Humans, as a species, have a fairly ancient legacy on planet Earth. Anthropologists usually refer to any species in the Homo genus as human. It might actually be surprising to people that the Homo genus goes back for a very long time in the past, considering the fact that the oldest H. sapiens fossil encountered out there is 315,000 years old. The oldest reliably classified fossils that belong to the genus Homo are a little over 2 million years ago. These belong to H. habilis, which is an ancient type of hominin that scientists believe is the very first of our genus. H. habilis is thought to have evolved into H. erectus, which is one of our known direct ancestors.
The oldest classified fossils which have been confirmed to belong to H. sapiens, we should turn our sights to Morocco, where a site known as Jebel Irhoud was found to contain some forms of H. Sapiens, which have been dated to about 315,000 years ago. This increases the timeline of our species by a very long time, as the previous oldest H. sapiens fossils are about 200,000 years old. That is pretty much new, right?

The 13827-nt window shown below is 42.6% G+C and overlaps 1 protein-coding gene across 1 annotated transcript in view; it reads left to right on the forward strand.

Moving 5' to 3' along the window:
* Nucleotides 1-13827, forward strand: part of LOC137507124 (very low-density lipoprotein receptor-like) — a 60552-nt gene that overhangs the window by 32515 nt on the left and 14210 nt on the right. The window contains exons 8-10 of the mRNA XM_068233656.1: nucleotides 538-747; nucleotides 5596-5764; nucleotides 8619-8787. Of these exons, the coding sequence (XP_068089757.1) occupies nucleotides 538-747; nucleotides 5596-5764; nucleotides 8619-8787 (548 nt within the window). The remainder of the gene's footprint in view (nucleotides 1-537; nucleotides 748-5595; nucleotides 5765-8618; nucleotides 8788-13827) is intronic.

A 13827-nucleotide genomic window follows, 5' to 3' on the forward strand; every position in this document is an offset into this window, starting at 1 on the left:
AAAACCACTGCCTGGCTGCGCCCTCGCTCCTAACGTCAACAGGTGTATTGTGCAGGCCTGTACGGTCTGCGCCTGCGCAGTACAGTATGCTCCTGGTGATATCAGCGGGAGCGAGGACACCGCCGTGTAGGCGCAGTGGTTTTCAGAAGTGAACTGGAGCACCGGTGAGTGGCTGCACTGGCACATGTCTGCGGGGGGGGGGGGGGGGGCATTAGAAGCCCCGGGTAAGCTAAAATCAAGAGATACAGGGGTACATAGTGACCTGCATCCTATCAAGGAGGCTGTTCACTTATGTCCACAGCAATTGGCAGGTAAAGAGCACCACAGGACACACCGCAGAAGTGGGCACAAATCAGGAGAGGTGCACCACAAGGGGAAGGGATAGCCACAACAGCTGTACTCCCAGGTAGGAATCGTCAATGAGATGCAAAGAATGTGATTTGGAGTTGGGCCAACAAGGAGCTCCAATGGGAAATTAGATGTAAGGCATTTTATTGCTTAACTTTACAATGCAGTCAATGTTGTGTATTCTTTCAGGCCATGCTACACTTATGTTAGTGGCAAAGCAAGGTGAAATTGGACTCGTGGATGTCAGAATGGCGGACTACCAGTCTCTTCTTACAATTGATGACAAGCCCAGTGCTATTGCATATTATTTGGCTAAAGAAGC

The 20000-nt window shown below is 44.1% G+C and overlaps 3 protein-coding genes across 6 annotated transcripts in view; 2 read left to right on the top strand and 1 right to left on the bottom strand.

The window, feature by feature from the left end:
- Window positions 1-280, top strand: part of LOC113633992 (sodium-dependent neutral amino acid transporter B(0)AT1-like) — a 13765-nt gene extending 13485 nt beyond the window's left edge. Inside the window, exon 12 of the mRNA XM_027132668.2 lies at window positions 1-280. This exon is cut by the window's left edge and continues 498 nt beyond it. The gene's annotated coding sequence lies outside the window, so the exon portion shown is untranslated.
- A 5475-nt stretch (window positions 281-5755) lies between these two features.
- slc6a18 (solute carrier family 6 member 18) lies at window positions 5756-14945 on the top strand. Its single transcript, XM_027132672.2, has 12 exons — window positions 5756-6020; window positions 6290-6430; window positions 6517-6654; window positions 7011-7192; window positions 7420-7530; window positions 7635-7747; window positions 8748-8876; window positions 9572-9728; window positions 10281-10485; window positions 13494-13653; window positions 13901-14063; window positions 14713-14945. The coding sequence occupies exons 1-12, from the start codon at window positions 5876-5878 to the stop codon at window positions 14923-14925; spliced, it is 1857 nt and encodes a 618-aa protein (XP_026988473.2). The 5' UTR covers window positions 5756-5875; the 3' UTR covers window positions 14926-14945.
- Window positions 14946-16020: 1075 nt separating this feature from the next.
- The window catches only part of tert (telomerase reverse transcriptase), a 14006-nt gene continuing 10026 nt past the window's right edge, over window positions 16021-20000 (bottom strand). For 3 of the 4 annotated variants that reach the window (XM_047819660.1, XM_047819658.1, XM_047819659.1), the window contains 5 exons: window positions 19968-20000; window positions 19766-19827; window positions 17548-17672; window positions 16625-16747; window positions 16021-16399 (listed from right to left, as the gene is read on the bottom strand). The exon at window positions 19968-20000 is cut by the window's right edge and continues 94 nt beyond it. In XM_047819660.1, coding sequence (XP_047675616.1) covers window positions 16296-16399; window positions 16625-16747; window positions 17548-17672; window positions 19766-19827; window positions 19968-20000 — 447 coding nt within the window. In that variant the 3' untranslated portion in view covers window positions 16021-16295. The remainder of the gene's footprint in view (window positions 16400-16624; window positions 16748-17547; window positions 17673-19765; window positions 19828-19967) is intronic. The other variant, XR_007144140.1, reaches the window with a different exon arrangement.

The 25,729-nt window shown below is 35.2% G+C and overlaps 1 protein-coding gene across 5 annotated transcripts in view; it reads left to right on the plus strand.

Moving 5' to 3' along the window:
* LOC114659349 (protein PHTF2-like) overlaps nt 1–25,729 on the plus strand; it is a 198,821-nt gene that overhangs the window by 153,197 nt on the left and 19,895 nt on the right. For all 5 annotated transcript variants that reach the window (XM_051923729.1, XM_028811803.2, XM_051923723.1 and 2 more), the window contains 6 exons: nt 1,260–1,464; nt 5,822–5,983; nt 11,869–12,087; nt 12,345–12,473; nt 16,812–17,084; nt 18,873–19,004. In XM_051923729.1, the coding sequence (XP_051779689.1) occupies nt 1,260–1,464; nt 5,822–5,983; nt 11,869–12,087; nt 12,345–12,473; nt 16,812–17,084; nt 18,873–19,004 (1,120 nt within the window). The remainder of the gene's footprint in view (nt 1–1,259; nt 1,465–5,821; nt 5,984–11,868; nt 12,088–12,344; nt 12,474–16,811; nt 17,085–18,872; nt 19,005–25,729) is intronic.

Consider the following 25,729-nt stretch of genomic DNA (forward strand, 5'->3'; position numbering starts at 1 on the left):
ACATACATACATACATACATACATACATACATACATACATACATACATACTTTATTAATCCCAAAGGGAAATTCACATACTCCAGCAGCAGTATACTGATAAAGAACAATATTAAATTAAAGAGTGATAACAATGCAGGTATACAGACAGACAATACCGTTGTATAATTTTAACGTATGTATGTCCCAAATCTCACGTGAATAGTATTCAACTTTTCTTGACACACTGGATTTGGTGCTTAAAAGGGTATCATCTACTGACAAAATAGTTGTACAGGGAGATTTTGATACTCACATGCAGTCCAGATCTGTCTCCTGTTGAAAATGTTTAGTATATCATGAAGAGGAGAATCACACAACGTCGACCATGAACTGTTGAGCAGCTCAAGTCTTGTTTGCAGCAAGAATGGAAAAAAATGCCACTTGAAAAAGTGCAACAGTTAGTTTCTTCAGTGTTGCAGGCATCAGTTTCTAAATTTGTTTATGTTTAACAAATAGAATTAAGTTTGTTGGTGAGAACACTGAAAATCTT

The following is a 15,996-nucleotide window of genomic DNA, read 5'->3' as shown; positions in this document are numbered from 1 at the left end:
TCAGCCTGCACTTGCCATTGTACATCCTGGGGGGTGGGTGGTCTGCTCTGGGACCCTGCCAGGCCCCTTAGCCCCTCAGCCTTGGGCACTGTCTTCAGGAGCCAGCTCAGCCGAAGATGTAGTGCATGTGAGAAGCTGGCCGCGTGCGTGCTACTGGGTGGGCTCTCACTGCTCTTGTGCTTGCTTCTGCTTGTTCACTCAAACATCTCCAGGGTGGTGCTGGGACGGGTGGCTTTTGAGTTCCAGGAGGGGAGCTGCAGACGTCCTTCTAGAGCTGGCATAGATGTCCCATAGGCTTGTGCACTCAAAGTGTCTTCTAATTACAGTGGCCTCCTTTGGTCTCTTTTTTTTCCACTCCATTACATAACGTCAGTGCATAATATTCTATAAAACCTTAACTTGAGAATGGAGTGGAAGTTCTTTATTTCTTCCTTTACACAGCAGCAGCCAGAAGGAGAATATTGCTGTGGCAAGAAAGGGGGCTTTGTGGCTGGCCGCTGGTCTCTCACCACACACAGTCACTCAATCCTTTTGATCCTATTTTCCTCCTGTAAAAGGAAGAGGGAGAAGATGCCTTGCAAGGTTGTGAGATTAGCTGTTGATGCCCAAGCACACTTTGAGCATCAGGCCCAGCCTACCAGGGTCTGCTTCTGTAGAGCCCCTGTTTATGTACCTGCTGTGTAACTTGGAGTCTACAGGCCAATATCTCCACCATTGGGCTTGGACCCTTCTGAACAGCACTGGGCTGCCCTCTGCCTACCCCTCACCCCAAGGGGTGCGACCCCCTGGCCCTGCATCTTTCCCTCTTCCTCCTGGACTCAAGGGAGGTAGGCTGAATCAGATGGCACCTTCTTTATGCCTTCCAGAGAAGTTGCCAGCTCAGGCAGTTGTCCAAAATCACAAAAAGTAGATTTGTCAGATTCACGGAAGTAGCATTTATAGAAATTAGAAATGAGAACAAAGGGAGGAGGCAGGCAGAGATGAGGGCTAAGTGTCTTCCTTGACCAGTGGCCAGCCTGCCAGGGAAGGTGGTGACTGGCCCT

Obviously, these are just the fossils that we have found so far. There could be much older fossils hiding somewhere under the ground, waiting for us to discover them and proudly announce that our species is older than initially thought. The dates that research give to the found fossils are mere estimates, after all. There is always some uncertainty in the carbon dating method, especially as the fossils start to get older. The estimate for the 315,000 year old fossil could, after all, be off by a few thousand years. There is also the possibility of there being other species within the Homo genus that we are yet to discover, pushing our ancestry much father back in time.